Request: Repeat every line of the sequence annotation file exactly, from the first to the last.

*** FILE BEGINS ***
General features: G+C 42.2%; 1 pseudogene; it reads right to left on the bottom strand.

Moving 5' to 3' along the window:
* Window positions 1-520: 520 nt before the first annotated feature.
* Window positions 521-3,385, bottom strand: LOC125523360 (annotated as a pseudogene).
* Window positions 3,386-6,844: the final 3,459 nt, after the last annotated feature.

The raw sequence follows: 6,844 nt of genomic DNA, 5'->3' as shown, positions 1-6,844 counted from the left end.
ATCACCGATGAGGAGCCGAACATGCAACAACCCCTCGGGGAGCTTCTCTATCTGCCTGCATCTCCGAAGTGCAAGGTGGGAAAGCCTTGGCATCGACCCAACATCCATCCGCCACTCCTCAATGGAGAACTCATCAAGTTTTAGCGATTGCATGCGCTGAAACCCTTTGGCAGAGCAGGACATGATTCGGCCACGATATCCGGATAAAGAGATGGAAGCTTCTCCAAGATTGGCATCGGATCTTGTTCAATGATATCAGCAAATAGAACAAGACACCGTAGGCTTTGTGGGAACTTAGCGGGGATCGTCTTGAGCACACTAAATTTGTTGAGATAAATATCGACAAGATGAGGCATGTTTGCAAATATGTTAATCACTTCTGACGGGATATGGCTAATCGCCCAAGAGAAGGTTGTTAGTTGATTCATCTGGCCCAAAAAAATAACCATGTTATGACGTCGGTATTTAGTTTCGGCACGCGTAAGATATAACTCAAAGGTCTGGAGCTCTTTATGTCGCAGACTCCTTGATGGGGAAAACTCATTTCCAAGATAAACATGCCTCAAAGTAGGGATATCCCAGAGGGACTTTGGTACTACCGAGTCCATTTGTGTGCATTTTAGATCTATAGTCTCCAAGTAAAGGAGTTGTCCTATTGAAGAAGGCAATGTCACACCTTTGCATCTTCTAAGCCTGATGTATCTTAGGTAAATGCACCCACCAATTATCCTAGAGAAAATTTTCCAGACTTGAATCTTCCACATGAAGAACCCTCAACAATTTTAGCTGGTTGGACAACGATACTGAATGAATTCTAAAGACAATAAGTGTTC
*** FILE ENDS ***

General features: G+C 42.2%; 1 pseudogene; it reads right to left on the bottom strand.

Moving 5' to 3' along the window:
* Window positions 1-520: 520 nt before the first annotated feature.
* Window positions 521-3,385, bottom strand: LOC125523360 (annotated as a pseudogene).
* Window positions 3,386-6,844: the final 3,459 nt, after the last annotated feature.

The raw sequence follows: 6,844 nt of genomic DNA, 5'->3' as shown, positions 1-6,844 counted from the left end.
ATCACCGATGAGGAGCCGAACATGCAACAACCCCTCGGGGAGCTTCTCTATCTGCCTGCATCTCCGAAGTGCAAGGTGGGAAAGCCTTGGCATCGACCCAACATCCATCCGCCACTCCTCAATGGAGAACTCATCAAGTTTTAGCGATTGCATGCGCTGAAACCCTTTGGCAGAGCAGGACATGATTCGGCCACGATATCCGGATAAAGAGATGGAAGCTTCTCCAAGATTGGCATCGGATCTTGTTCAATGATATCAGCAAATAGAACAAGACACCGTAGGCTTTGTGGGAACTTAGCGGGGATCGTCTTGAGCACACTAAATTTGTTGAGATAAATATCGACAAGATGAGGCATGTTTGCAAATATGTTAATCACTTCTGACGGGATATGGCTAATCGCCCAAGAGAAGGTTGTTAGTTGATTCATCTGGCCCAAAAAAATAACCATGTTATGACGTCGGTATTTAGTTTCGGCACGCGTAAGATATAACTCAAAGGTCTGGAGCTCTTTATGTCGCAGACTCCTTGATGGGGAAAACTCATTTCCAAGATAAACATGCCTCAAAGTAGGGATATCCCAGAGGGACTTTGGTACTACCGAGTCCATTTGTGTGCATTTTAGATCTATAGTCTCCAAGTAAAGGAGTTGTCCTATTGAAGAAGGCAATGTCACACCTTTGCATCTTCTAAGCCTGATGTATCTTAGGTAAATGCACCCACCAATTATCCTAGAGAAAATTTTCCAGACTTGAATCTTCCACATGAAGAACCCTCAACAATTTTAGCTGGTTGGACAACGATACTGAATGAATTCTAAAGACAATAAGTGTTC